Soil anchor (or tiebacks) usually consist of a steel tendon or rod encased in a hole filled with a concrete grout mixture. The anchors are tensioned after installation is complete to fully engage the soil. Soil anchor tiebacks are installed at a downward angle and typically extend into the ground a minimum of 25 feet and may therefore encroach into the adjacent properties or the city’s right-of-way (in which case, permission from the property owner is required.) Encroachment into a public right-of-way is typically allowed for temporary construction.
Location of all existing utilities must be confirmed prior to the installation of the anchors. The City of Portland requires an additional encroachment permit, and states that the anchors are de-tensioned after the temporary wall is no longer needed. Additionally, the City requires that any shoring elements in the public right-of-way that are located within 5-feet below grade must be removed, including soldier piles and tiebacks. The use of internal shoring bracing eliminates encroachments, but the shoring is located where the building construction occurs and must not conflict with those activities.
Pros: fast to construct, can be used in deep excavations, flexible layout geometry, can be designed for large surcharge loads
Cons: in certain cases, may require additional soil anchors/tiebacks or support, tiebacks in adjacent property will require an easement, internal braced configurations can be obstructing.
Soil Nail Walls
Another common excavation shoring wall solution is a soil nail wall, which is purely an anchor tieback wall. A soil nail wall consists of steel bars installed in a drilled hole filled with a concrete grout mix spaced at approximately 5 feet on center. The rods are typically installed at a 15-degree downward angle and embedded in the 15-foot range. The nails are then covered with a 4”-thick reinforced shotcrete facing wall that retains the soil behind the wall. The walls are constructed from the top down in 3- to 6-feet-tall sections, depending on the soil type and its ability to withstand caving.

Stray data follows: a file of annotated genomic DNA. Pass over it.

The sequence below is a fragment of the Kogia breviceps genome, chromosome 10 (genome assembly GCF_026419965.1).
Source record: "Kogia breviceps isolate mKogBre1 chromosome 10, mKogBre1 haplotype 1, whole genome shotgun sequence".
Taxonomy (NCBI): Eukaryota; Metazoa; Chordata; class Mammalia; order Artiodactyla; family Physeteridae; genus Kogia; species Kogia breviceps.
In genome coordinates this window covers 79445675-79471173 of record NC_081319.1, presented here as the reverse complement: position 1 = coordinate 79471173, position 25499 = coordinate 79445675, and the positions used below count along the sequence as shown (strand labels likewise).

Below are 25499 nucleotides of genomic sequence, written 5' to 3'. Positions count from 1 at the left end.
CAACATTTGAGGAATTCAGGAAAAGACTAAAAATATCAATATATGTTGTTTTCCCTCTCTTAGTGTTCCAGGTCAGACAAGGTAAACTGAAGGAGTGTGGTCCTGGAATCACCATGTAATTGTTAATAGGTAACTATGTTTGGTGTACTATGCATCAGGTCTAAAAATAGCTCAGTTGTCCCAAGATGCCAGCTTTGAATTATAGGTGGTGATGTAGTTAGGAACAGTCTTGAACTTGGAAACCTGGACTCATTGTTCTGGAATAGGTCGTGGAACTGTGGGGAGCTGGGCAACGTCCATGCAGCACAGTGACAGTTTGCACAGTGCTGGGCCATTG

Soil nail walls may be advantageous where overhead construction requirements are tighter because they do not require drilling equipment or the installation of soldier piles. Smaller equipment is generally needed with this method, and no additional embedment of a vertical structural element is required. Embedment of soil nails is also much less than with tieback walls, which may reduce conflicts with adjacent underground obstructions or utilities. A soil nail wall will require a more specialized and experienced contractor, however. Like a traditional soldier pile wall, the structural wall for the building would be a shotcrete wall installed on the face of the soil nail wall. The design of the soil nails is typically provided by the geotechnical engineer, while the shotcrete facing wall is designed by a structural engineer.
Pros: do not require drilling equipment or the installation of soldier piles, needs smaller equipment, no additional embedment of a vertical structural element is required
Cons: limited depth of excavation, limited wall surcharge loads can be accommodated, requires a more specialized and experienced contractor
Basement excavations are a common necessity of many projects, and as you can see above, there are many options and avenues for selecting the right system for each individual project. Developing a strategy to address the excavation is an important part of the early design effort – it helps with creating a scheme that is readily buildable for a specific site and ensures that everything is in place for the permit application. The Nishkian firms are regularly involved in the design of many projects that incorporate basement excavations and are available to consult on your project needs.
Robert A. Aman, PE, SE is an Associate with Nishkian Dean a structural engineering consulting firm in Portland, Oregon.